My attending did not yell at me for having failed to protect our patient from the pigeon. However, he did chastise me for ordering an eye-wateringly expensive and entirely unnecessary laboratory test for psittacosis.

Overcoming Our Language Barrier

That evening, halfway out of the hospital, I popped into my patient’s room and found him staring mournfully at the rain-streaked and now firmly locked window. I picked up the pack of playing cards next to the bag of spoiling pastries and sat down on the foot stool, gesturing I would like to play a game. He looked at me, his wizened face gently contorting as he clearly debated attempting to overcome our language barrier. We eventually figured out how to play a version of rummy and sparred almost daily for a few weeks until he became too weak to hold his cards. Then, I just sat in his room with him for a while every evening, thinking about his uncontactable family and occasionally making pigeon noises to make him chuckle.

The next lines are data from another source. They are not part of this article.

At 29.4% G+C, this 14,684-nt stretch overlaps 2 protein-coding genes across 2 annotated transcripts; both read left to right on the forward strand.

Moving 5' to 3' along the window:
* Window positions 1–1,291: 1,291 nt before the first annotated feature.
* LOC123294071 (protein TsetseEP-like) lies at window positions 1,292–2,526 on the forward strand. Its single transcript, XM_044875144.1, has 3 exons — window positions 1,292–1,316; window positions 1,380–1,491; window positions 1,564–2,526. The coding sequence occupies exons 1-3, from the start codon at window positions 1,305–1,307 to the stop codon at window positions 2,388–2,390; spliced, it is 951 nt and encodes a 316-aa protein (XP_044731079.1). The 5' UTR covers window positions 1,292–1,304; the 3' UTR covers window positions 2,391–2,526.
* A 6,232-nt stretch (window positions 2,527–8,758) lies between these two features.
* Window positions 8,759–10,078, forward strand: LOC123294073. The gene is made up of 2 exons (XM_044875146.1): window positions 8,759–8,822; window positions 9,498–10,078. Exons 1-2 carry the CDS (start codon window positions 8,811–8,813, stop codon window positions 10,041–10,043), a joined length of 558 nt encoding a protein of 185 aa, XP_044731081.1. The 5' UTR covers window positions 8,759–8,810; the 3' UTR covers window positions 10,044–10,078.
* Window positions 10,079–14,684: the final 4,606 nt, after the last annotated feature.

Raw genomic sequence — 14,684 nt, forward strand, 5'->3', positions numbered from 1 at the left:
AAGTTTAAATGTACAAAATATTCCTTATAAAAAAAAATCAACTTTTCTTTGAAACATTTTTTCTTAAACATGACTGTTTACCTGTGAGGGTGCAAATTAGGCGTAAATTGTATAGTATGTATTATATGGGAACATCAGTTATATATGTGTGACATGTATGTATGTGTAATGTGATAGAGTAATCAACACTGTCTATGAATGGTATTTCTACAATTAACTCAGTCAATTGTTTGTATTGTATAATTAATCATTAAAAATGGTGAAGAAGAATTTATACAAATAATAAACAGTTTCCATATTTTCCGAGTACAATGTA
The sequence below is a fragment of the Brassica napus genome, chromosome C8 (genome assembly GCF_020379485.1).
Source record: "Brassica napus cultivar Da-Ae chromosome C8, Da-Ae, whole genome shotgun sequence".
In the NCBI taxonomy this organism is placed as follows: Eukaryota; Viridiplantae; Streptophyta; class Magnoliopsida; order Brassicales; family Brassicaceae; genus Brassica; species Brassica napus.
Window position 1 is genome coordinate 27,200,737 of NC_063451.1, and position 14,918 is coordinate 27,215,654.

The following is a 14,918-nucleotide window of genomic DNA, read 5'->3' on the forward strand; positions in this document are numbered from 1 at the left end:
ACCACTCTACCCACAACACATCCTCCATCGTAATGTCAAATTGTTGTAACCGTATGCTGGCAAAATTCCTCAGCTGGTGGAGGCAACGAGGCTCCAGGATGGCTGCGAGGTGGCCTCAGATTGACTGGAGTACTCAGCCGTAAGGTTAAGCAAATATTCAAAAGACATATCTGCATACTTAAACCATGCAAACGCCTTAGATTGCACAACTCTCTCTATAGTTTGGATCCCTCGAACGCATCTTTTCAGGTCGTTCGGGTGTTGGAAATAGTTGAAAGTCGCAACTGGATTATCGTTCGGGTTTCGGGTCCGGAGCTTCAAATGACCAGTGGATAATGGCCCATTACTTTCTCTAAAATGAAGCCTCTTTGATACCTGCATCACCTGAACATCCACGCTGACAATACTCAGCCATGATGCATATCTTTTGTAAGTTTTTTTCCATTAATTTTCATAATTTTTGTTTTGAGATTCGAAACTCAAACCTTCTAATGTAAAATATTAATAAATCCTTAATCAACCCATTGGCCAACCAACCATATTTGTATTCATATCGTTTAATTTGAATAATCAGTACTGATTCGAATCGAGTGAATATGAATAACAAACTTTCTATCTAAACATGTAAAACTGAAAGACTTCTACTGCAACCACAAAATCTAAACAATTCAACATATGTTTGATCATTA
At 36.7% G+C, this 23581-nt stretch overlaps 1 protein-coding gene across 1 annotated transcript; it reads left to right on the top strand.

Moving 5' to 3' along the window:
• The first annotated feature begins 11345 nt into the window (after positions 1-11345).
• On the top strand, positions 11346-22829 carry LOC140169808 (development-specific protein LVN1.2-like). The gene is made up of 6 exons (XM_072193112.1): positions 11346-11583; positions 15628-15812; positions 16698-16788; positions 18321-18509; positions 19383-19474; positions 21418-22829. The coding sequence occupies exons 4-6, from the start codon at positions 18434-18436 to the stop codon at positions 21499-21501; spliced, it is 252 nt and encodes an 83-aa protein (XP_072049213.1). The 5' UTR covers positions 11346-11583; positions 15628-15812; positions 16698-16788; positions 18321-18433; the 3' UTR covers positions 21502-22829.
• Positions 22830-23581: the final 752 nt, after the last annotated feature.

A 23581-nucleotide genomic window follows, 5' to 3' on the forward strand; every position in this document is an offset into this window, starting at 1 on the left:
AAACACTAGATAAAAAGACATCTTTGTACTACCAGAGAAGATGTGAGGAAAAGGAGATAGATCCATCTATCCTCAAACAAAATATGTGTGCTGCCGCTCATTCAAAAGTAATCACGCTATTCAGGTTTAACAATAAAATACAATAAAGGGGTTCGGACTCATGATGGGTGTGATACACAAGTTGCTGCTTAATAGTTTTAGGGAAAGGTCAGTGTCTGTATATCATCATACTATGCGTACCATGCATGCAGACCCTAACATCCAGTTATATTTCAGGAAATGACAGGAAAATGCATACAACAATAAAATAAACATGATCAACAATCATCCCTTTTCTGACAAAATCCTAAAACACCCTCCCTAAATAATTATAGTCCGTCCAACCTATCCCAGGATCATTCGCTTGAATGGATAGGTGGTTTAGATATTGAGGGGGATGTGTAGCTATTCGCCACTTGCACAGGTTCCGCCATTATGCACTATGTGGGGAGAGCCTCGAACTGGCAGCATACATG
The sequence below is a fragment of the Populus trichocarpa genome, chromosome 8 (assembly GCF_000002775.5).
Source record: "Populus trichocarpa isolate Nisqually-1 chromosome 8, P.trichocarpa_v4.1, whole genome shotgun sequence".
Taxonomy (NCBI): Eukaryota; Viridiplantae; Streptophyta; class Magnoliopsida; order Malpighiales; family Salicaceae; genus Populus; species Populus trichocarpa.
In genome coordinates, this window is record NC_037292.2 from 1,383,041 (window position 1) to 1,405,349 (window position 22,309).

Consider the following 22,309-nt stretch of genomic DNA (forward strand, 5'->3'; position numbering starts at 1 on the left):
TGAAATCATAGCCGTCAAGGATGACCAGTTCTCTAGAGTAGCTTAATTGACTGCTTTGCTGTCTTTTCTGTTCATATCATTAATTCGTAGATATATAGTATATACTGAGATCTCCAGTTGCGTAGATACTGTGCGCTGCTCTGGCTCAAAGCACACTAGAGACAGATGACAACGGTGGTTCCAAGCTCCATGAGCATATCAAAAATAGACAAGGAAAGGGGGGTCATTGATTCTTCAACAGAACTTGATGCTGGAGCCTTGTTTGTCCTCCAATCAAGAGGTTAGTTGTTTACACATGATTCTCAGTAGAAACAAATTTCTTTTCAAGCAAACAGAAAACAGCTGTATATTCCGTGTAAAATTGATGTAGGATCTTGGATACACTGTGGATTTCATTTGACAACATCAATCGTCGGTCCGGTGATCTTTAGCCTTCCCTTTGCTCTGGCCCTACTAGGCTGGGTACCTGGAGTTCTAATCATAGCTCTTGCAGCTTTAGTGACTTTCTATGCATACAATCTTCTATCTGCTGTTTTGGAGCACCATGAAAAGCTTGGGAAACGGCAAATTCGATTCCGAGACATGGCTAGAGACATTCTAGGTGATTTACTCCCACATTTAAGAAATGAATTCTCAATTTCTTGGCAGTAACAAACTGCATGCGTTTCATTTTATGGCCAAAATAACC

Looking back over the near decade since pigeon-gate (my most well-worn dinner party anecdote), the most notable change has been that our greater understanding of tumor biology has afforded us an array of new drugs to treat leukemia. And yet, in the same breath, not much has changed at all. Patients and families are still desperate for better outcomes for a disease so unfathomable that one could read a patient’s entire genome and still be surprised by how the story unfolds.

Negotiating patient care in a foreign language is still fraught with frustration and an embarrassment of small concessions—exceptions to usual, excellent patient care—that hurt both the body of the patient and the resilience of the clinician. I am reminded that it remains painfully difficult to be a new doctor in an emotionally challenging specialty such as oncology, still without your portfolio of patients who did well to bolster you during the gloomier moments.

There are many reasons I chose to train as an oncologist. However, the experience of caring for this gentleman so early in my career was undoubtedly formative in showing me how abjectly lonely it can be to be a patient, how impotent we are when distracted by just the laboratory values, and how looking after patients means more than treating a disease with a fancy drug. Sometimes, it is chasing pigeons or playing a game of cards. 

DISCLOSURE: Dr. Pyzer reported no conflicts of interest.

At the time this article was published in the Journal of Clinical Oncology, Dr. Pyzer was working in the Department of Medicine at the University of Chicago Medicine, Chicago.